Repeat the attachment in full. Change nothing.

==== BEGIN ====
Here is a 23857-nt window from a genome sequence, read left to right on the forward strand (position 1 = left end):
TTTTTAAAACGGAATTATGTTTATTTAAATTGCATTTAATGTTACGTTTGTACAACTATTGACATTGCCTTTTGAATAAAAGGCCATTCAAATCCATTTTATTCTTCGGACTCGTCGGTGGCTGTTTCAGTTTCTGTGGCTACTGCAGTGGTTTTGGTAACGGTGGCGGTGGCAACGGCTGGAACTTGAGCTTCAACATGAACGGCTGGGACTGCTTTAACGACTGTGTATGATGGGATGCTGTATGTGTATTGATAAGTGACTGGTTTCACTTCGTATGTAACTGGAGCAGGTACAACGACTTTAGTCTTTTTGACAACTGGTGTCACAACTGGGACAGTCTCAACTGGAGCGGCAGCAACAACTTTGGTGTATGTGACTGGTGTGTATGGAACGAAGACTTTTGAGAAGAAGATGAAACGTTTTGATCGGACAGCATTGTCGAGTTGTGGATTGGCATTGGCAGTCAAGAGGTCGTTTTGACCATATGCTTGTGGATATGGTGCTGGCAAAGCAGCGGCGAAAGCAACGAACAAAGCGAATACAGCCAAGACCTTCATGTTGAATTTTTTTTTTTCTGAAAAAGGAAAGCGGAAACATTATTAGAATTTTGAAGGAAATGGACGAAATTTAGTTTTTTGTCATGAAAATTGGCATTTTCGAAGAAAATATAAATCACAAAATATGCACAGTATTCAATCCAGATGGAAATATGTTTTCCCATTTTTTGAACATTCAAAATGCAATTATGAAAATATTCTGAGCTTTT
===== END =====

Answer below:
Here is a 23857-nt window from a genome sequence, read left to right on the forward strand (position 1 = left end):
TTTTTAAAACGGAATTATGTTTATTTAAATTGCATTTAATGTTACGTTTGTACAACTATTGACATTGCCTTTTGAATAAAAGGCCATTCAAATCCATTTTATTCTTCGGACTCGTCGGTGGCTGTTTCAGTTTCTGTGGCTACTGCAGTGGTTTTGGTAACGGTGGCGGTGGCAACGGCTGGAACTTGAGCTTCAACATGAACGGCTGGGACTGCTTTAACGACTGTGTATGATGGGATGCTGTATGTGTATTGATAAGTGACTGGTTTCACTTCGTATGTAACTGGAGCAGGTACAACGACTTTAGTCTTTTTGACAACTGGTGTCACAACTGGGACAGTCTCAACTGGAGCGGCAGCAACAACTTTGGTGTATGTGACTGGTGTGTATGGAACGAAGACTTTTGAGAAGAAGATGAAACGTTTTGATCGGACAGCATTGTCGAGTTGTGGATTGGCATTGGCAGTCAAGAGGTCGTTTTGACCATATGCTTGTGGATATGGTGCTGGCAAAGCAGCGGCGAAAGCAACGAACAAAGCGAATACAGCCAAGACCTTCATGTTGAATTTTTTTTTTTCTGAAAAAGGAAAGCGGAAACATTATTAGAATTTTGAAGGAAATGGACGAAATTTAGTTTTTTGTCATGAAAATTGGCATTTTCGAAGAAAATATAAATCACAAAATATGCACAGTATTCAATCCAGATGGAAATATGTTTTCCCATTTTTTGAACATTCAAAATGCAATTATGAAAATATTCTGAGCTTTT